How do I model a pressurized pneumatic tank?

If the pressure variation in the tank is negligible, use a very short, very wide cylindrical tank whose elevation is set close to the pressure head rating of the tank. Select the tank dimensions so that changes in volume produce only very small changes in water surface elevation.

If the pressure head developed in the tank ranges between \(H1\) and \(H2\), with corresponding volumes \(V1\) and \(V2\), then use a cylindrical tank whose cross-sectional area equals \((V2-V1)/(H2-H1)\).

How do I model a tank inlet that discharges above the water surface?

Use the configuration shown below (Fig. 13.1):

Example of Tank Inlet Discharging Above Water Surface

Fig. 13.1 Example of Tank Inlet Discharging above Water Surface.

The tank’s inlet consists of a Pressure Sustaining Valve followed by a short length of large diameter pipe. The pressure setting of the PSV should be 0, and the elevation of its end nodes should equal the elevation at which the true pipe connects to the tank. Use a Check Valve on the tank’s outlet line to prevent reverse flow through it.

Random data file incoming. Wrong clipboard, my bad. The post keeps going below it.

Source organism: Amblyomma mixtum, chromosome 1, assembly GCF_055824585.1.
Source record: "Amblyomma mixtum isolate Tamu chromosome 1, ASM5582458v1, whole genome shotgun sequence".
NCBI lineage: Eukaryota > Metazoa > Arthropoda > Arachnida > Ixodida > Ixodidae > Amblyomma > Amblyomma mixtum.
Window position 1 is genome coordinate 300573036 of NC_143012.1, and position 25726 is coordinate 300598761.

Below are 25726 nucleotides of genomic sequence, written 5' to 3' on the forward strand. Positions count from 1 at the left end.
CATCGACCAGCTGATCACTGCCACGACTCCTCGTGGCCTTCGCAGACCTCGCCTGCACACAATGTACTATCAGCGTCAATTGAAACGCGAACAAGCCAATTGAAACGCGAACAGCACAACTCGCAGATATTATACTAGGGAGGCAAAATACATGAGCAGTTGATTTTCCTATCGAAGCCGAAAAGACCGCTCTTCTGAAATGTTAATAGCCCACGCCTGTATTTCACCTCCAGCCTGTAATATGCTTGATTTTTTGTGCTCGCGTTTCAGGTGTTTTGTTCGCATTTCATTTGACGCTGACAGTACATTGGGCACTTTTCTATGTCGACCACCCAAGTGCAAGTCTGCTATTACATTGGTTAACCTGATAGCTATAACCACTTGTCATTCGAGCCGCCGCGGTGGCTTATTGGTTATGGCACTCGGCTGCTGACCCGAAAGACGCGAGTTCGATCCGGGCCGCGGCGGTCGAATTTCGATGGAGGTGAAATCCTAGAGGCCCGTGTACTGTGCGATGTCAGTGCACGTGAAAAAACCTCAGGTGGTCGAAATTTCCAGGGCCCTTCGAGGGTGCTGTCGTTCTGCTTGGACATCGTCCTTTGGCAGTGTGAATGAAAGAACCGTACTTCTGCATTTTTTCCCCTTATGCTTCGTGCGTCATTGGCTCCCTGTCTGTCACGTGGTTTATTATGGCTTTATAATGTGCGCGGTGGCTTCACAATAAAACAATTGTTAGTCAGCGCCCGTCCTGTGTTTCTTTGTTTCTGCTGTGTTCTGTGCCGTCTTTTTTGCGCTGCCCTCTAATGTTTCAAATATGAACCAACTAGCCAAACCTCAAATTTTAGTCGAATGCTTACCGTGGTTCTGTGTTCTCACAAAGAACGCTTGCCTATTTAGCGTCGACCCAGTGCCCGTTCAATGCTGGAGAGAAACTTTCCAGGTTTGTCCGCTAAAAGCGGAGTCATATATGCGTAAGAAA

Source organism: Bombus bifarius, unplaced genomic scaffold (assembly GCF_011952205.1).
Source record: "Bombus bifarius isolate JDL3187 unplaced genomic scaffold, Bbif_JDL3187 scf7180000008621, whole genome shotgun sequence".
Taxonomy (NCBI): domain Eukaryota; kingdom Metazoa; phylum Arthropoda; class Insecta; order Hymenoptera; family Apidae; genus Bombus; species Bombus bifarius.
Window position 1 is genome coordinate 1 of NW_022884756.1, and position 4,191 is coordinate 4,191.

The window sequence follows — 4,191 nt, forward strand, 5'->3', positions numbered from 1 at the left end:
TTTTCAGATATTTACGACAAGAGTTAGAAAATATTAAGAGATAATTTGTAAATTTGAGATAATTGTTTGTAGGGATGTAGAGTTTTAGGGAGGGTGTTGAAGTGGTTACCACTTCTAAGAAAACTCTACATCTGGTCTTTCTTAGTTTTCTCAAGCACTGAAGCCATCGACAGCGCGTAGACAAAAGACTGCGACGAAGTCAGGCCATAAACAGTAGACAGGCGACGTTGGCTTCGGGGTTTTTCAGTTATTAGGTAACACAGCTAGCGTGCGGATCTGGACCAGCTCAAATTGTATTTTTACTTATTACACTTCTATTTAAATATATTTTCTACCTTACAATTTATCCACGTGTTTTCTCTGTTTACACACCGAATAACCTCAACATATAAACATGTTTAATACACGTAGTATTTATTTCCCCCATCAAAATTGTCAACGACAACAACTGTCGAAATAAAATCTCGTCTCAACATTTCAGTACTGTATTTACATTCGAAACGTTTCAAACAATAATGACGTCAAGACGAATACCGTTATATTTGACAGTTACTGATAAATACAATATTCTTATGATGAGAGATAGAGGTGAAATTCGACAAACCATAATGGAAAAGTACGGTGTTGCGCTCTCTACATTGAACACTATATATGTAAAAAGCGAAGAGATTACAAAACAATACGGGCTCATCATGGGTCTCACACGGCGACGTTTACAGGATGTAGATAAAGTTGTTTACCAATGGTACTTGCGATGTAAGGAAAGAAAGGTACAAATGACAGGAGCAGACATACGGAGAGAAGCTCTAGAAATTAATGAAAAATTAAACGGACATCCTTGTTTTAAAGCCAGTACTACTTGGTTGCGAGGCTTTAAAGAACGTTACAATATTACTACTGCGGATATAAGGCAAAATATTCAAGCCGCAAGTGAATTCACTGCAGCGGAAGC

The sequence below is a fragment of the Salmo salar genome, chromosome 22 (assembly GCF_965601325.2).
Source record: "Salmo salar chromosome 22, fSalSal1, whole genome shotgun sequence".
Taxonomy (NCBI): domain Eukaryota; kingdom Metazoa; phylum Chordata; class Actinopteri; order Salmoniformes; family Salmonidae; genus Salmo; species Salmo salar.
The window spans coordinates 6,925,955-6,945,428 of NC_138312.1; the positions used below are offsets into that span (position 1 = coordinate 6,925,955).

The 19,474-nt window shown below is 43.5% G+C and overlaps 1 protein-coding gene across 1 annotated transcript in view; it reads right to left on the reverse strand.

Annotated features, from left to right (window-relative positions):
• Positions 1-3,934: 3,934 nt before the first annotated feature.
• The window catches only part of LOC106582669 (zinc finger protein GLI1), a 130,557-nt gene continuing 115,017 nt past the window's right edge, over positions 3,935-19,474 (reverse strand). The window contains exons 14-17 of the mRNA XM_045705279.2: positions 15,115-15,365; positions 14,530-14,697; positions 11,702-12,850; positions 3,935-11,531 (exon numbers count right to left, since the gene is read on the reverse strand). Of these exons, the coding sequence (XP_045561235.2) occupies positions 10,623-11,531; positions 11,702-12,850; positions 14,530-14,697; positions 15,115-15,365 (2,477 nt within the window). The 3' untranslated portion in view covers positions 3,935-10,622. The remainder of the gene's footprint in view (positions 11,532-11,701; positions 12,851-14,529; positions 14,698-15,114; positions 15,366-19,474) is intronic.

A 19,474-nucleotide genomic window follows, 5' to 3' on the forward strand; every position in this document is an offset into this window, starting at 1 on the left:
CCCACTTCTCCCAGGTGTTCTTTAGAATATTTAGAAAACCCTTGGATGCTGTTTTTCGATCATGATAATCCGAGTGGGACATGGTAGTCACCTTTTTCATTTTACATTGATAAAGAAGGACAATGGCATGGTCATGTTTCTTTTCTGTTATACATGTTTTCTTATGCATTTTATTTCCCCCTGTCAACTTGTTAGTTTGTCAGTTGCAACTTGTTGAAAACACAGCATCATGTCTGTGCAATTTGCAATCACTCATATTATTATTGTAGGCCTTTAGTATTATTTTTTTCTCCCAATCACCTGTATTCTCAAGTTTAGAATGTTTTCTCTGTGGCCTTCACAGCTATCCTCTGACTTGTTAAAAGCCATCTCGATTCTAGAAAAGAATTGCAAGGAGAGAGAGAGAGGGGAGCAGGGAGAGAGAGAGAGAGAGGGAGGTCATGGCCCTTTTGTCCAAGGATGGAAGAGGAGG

How do I determine initial conditions for a water quality analysis?

If simulating existing conditions monitored as part of a calibration study, assign measured values to the nodes where measurements were made and interpolate (by eye) to assign values to other locations. It is highly recommended that storage tanks and source locations be included in the set of locations where measurements are made.

To simulate future conditions start with arbitrary initial values (except at the tanks) and run the analysis for a number of repeating demand pattern cycles so that the

water quality results begin to repeat in a periodic fashion as well. The number of such cycles can be reduced if good initial estimates are made for the water quality in the tanks. For example, if modeling water age the initial value could be set to the tank’s average residence time, which is approximately equal to the fraction of its volume it exchanges each day.

How do I estimate values of the bulk and wall reaction coefficients?

Bulk reaction coefficients can be estimated by performing a bottle test in the laboratory (see Bulk Reactions in Section 3.4). Wall reaction rates cannot be measured directly. They must be back-fitted against calibration data collected from field studies (e.g., using trial and error to determine coefficient values that produce simulation results that best match field observations). Plastic pipe and relatively new lined iron pipe are not expected to exert any significant wall demand for disinfectants such as chlorine and chloramines.